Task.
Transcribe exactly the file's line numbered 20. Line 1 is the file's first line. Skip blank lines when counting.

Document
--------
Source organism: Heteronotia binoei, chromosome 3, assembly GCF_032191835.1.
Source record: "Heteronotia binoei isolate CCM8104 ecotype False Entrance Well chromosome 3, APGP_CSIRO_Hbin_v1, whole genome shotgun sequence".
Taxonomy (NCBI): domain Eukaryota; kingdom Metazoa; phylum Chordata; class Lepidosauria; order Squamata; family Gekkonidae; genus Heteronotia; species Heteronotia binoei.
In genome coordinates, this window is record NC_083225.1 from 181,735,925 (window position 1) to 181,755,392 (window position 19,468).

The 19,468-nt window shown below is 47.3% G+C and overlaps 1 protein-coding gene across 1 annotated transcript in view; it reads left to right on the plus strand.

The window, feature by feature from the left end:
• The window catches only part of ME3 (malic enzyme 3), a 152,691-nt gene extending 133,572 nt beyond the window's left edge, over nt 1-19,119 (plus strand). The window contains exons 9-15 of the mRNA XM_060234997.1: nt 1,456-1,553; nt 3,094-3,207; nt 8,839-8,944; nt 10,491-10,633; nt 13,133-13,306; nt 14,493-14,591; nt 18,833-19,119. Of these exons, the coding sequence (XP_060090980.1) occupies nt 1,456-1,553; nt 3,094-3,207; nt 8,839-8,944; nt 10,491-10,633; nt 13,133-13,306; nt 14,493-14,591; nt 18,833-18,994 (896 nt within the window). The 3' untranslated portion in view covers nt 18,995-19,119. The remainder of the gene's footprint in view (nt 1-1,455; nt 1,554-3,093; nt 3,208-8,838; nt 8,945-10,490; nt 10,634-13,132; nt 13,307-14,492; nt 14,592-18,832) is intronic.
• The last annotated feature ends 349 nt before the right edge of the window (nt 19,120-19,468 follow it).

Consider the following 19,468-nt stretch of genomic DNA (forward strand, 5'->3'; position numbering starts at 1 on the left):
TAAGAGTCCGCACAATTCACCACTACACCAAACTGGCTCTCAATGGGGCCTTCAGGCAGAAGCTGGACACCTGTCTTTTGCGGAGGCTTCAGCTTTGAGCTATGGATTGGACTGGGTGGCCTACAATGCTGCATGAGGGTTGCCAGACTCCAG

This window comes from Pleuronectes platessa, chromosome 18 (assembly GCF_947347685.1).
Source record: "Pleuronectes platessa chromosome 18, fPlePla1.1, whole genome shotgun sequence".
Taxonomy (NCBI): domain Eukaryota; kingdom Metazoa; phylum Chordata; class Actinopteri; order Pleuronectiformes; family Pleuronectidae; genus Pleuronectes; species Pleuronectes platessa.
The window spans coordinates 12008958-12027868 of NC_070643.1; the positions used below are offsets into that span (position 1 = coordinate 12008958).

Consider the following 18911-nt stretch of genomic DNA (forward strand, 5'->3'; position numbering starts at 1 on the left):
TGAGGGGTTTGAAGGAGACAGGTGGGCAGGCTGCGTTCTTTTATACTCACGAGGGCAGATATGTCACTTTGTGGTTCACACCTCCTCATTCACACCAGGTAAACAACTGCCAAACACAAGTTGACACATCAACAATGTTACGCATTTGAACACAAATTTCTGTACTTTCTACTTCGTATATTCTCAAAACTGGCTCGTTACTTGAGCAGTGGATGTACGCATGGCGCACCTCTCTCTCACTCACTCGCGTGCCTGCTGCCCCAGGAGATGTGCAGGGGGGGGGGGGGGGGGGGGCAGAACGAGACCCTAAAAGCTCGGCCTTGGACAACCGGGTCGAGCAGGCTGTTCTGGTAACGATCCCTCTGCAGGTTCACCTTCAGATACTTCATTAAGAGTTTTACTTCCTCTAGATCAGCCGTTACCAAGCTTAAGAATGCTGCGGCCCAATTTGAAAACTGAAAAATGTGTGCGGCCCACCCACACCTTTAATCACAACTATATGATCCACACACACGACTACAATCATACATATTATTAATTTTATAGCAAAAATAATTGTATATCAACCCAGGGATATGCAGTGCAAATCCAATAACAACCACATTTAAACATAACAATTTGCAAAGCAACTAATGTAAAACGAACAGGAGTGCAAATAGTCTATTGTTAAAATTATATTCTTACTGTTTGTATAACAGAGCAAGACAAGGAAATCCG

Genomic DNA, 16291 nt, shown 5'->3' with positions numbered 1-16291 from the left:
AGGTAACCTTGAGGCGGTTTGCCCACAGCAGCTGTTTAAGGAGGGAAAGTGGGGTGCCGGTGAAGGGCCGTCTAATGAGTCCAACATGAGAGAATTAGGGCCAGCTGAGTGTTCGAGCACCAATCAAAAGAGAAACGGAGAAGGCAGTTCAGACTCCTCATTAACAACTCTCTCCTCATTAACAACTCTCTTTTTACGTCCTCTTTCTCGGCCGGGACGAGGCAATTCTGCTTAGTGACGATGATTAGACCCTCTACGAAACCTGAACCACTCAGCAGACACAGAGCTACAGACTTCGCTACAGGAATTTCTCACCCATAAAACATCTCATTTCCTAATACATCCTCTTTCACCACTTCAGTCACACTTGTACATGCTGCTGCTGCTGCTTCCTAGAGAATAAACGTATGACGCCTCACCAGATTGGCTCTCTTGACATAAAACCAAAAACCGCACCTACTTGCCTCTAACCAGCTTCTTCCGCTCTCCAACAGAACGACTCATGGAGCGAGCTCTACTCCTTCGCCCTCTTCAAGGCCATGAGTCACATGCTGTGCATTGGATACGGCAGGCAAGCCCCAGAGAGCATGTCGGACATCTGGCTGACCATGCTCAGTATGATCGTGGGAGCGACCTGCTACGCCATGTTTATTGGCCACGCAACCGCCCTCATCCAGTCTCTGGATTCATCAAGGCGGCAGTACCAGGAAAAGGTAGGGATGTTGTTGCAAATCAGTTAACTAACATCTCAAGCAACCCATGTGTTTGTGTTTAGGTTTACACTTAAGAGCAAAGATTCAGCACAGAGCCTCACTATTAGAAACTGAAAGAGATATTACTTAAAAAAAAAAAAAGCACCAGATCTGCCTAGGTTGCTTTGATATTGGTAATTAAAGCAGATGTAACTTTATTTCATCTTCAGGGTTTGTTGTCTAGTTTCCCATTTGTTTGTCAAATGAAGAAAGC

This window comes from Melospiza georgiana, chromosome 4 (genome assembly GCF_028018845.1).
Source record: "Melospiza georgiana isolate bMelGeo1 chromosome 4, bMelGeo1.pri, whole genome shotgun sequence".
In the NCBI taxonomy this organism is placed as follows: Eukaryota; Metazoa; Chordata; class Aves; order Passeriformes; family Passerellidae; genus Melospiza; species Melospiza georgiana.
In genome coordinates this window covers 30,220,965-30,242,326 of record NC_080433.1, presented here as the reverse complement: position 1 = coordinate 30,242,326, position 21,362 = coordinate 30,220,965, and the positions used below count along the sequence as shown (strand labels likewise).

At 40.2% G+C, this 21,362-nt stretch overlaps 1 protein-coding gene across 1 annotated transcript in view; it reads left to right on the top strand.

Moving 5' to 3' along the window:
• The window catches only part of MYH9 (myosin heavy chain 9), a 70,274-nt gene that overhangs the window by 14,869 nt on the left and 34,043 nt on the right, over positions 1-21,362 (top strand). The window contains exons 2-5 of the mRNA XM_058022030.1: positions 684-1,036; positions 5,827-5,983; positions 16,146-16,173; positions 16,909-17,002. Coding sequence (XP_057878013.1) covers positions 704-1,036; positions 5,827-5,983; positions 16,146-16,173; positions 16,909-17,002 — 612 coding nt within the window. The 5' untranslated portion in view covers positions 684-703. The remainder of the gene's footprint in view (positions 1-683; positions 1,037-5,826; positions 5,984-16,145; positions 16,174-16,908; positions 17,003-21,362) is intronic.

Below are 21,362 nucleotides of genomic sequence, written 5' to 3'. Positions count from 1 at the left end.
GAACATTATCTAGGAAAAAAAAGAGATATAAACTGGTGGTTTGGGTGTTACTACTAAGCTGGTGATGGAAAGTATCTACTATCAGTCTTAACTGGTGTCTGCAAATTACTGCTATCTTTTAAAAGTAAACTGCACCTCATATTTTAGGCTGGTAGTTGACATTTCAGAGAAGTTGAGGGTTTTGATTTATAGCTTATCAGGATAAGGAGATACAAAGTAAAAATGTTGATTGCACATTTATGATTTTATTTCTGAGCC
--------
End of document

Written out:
Source record: "Melospiza georgiana isolate bMelGeo1 chromosome 4, bMelGeo1.pri, whole genome shotgun sequence".